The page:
JACKSON, Tenn. - 2/10/2010 - Cardinal & Cream Story, by Ryan Hoover (story
Former Los Angeles Lakers star Ervin “Magic” Johnson once said, “When you face a crisis, you know who your true friends are.” Magic said this after receiving news he had a serious illness, but while the circumstances are different, the same principle can be applied to Antoine Joseph, junior business administration major, and the recent earthquake in Haiti.
On Jan. 12, Joseph began his day like most others, oblivious to the developing crisis that would change his life. He and fellow Port-au-Prince native Samuel Danache, freshman accounting major, stayed after practice to get extra shooting practice when they received the terrible news. As Allen North, senior pre-med major, told the two Haitians about the earthquake, Joseph remembers not understanding the seriousness of the disaster.
“Even after (Allen) told me it was a (magnitude) 7.0 earthquake, I was still calm because I didn’t think it had hit Port-au-Prince,” Joseph said. “Most earthquakes in Haiti hit a town called Gonaïves.”
The group went to Coach David Niven’s office to confirm the bad news but only received worse news. After watching the news reports, they learned the earthquake had rattled their hometown and sent their society into chaos.
Joseph began feeling the way many Union students felt on Feb. 5, 2008, as they saw the destruction of the tornado, the fear of the unknown.
“All the systems were down. I tried to call my mom and my sister several times but I heard nothing,” Joseph said. “I began to freak out because on the news I saw people were hurt really bad. I haven’t watched TV since.”
Danache received word from family members the evening after the earthquake, but Joseph’s fear only increased day-by-day. Family members in Philadelphia informed Joseph they had heard from some of his family in Haiti, but had received no word from his mother, Rosemane Joseph, or his sister, Rosalie Robin, 15.
Without any word from his mother or sister, Joseph had to continue with his daily life with nothing more than prayer.
“After not hearing anything about my mom and sister, all I could do was pray … and hope they were safe,” Joseph said.
Joseph continued with basketball practice, and found encouragement through his teammates and coaches. Before playing against conference rival Freed-Hardeman, Niven encouraged him to “play for Haiti” and Joseph represented his country playing well.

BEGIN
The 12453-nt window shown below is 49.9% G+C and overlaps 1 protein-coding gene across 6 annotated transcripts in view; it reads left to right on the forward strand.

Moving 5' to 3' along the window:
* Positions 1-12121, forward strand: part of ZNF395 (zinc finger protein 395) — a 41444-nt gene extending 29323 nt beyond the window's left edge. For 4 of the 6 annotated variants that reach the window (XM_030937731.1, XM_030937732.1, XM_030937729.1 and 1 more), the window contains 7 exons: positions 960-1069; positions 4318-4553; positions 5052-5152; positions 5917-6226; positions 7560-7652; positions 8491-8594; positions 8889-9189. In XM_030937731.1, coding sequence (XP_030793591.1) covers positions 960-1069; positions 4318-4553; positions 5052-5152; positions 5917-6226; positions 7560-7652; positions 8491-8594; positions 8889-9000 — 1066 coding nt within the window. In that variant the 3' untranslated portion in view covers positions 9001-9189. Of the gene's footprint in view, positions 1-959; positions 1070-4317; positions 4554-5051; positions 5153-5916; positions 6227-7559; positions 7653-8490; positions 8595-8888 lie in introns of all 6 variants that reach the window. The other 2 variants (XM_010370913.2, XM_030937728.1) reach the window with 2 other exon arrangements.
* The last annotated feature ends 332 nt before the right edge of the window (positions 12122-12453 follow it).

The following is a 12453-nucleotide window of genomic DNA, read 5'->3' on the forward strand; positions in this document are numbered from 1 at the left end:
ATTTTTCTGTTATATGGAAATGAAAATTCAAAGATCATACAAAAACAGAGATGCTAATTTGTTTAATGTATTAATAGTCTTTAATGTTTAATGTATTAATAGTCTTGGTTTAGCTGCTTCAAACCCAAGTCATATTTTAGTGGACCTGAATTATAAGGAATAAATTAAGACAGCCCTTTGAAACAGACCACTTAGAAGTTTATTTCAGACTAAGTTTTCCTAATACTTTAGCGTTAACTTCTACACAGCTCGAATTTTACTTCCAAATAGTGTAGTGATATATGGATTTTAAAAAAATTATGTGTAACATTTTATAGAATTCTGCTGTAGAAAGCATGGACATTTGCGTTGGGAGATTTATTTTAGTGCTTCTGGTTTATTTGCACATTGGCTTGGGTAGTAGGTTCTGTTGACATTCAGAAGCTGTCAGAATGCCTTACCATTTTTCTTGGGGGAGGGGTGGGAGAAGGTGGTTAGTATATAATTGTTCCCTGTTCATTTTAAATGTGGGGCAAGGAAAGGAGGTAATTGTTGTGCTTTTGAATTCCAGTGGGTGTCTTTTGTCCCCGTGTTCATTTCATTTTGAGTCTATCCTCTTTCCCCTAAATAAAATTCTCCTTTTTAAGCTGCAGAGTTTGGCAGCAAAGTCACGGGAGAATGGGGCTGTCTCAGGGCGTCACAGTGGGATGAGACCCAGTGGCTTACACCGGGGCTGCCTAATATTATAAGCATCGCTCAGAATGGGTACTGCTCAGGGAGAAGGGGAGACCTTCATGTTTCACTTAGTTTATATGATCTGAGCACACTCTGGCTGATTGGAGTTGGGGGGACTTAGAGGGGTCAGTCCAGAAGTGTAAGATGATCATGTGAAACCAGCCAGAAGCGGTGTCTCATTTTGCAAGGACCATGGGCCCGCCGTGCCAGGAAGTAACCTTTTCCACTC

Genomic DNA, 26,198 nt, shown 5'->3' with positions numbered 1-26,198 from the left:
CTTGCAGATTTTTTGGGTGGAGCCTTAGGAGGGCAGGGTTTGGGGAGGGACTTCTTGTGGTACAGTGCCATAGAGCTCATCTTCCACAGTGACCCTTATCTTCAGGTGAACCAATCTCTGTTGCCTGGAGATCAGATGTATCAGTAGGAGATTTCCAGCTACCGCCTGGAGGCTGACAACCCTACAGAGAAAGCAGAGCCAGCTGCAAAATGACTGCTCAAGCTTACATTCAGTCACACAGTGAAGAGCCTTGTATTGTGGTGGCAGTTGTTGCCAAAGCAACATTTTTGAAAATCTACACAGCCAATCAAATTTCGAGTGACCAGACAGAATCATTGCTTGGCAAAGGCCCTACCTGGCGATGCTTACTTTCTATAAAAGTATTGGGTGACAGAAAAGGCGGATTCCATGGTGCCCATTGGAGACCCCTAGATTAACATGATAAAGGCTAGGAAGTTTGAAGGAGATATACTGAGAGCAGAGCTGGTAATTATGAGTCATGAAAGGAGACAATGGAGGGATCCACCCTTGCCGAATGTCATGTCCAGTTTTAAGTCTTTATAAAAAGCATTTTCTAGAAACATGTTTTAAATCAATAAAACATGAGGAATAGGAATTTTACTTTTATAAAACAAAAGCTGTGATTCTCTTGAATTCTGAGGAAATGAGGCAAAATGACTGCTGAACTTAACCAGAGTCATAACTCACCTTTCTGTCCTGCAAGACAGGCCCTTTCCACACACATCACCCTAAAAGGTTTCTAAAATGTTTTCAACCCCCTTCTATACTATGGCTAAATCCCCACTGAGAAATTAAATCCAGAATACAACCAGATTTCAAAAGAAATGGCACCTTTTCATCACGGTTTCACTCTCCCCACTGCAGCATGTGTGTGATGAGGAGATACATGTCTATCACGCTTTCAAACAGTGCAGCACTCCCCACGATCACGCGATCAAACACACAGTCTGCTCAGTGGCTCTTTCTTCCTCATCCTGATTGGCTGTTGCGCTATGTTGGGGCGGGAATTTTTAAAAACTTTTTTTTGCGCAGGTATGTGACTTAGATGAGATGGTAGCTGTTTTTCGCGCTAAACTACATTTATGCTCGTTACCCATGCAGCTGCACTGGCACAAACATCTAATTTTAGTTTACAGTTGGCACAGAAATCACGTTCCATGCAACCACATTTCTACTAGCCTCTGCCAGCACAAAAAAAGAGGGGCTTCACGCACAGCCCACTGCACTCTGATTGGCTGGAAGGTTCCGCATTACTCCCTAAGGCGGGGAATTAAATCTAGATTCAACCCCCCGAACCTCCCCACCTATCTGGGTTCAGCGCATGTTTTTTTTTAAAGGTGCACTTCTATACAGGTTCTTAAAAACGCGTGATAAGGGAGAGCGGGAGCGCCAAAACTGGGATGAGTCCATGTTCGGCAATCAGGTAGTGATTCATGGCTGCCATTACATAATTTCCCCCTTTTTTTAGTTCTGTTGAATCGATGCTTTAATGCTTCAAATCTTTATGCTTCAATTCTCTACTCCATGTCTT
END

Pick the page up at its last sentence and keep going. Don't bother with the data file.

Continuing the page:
Teammates were another source of encouragement for Joseph throughout the week.
“Guys on the team would always ask me if I had heard from my family and were always trying to keep my spirits high,” Joseph said.
Brady Sheppard, freshman electrical engineering major, said the team prayed specifically for Haiti and the families of Joseph and Danache daily.
“We try to give them small encouragements and pats on the back to let them know we’re there for them,” Sheppard said. “We want them to know they still have a family here who cares for them.”
After a week of no news from his family, Joseph finally heard from his mother and sister, who were unharmed in the earthquake. However, he was informed Petionville, Joseph’s neighborhood, was badly damaged. According to his mother, his home and school were destroyed and his church was severely damaged.
Joseph received even more bad news when he learned a cousin and several of his friends had died in the earthquake.
“When you hear about someone you know has died, it’s tough,” Joseph said. “You start thinking about the last things you said to the person…. It makes me cry.”
Though faced with the tough circumstances, Joseph has found hope and purpose from a higher calling.
“You live and you die and you should thank God for the days you are still on this earth,” Joseph said. “I know God always has a purpose and you never know what’s going to happen. I could have been in Haiti and died, but I didn’t and all I can do is pray for those I love.”
Joseph summarized his feelings about his fate and God’s infinite grace.
“God knows what he’s doing,” Joseph said. “He brought me here two years ago and knew about the earthquake then. Sam and me are here for a reason and I thank God we are.”
Joseph is returning to Haiti this summer for the first time in two years. He was thankful for the support the students gave him and his friend in Haiti.
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